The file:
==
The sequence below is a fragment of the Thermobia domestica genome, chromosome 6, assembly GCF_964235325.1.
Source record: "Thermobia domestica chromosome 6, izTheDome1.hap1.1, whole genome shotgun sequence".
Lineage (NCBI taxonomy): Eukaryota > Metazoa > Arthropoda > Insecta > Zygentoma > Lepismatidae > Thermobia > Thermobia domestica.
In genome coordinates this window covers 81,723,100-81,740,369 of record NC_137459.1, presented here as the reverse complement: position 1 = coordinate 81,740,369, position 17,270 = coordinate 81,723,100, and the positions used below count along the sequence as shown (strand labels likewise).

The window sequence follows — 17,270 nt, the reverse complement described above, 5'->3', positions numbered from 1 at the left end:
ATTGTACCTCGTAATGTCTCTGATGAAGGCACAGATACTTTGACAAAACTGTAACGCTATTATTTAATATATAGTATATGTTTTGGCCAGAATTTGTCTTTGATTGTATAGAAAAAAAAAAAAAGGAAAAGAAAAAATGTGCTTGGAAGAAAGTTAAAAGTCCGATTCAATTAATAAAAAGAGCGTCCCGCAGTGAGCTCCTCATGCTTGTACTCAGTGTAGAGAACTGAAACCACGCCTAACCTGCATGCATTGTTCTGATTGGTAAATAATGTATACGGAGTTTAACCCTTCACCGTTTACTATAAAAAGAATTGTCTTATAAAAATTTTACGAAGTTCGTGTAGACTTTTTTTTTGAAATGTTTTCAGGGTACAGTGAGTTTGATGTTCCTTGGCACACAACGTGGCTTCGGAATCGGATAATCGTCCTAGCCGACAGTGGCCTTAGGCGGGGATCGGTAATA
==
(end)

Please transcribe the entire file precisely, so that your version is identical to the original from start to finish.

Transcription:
The sequence below is a fragment of the Thermobia domestica genome, chromosome 6, assembly GCF_964235325.1.
Source record: "Thermobia domestica chromosome 6, izTheDome1.hap1.1, whole genome shotgun sequence".
Lineage (NCBI taxonomy): Eukaryota > Metazoa > Arthropoda > Insecta > Zygentoma > Lepismatidae > Thermobia > Thermobia domestica.
In genome coordinates this window covers 81,723,100-81,740,369 of record NC_137459.1, presented here as the reverse complement: position 1 = coordinate 81,740,369, position 17,270 = coordinate 81,723,100, and the positions used below count along the sequence as shown (strand labels likewise).

The window sequence follows — 17,270 nt, the reverse complement described above, 5'->3', positions numbered from 1 at the left end:
ATTGTACCTCGTAATGTCTCTGATGAAGGCACAGATACTTTGACAAAACTGTAACGCTATTATTTAATATATAGTATATGTTTTGGCCAGAATTTGTCTTTGATTGTATAGAAAAAAAAAAAAAGGAAAAGAAAAAATGTGCTTGGAAGAAAGTTAAAAGTCCGATTCAATTAATAAAAAGAGCGTCCCGCAGTGAGCTCCTCATGCTTGTACTCAGTGTAGAGAACTGAAACCACGCCTAACCTGCATGCATTGTTCTGATTGGTAAATAATGTATACGGAGTTTAACCCTTCACCGTTTACTATAAAAAGAATTGTCTTATAAAAATTTTACGAAGTTCGTGTAGACTTTTTTTTTGAAATGTTTTCAGGGTACAGTGAGTTTGATGTTCCTTGGCACACAACGTGGCTTCGGAATCGGATAATCGTCCTAGCCGACAGTGGCCTTAGGCGGGGATCGGTAATA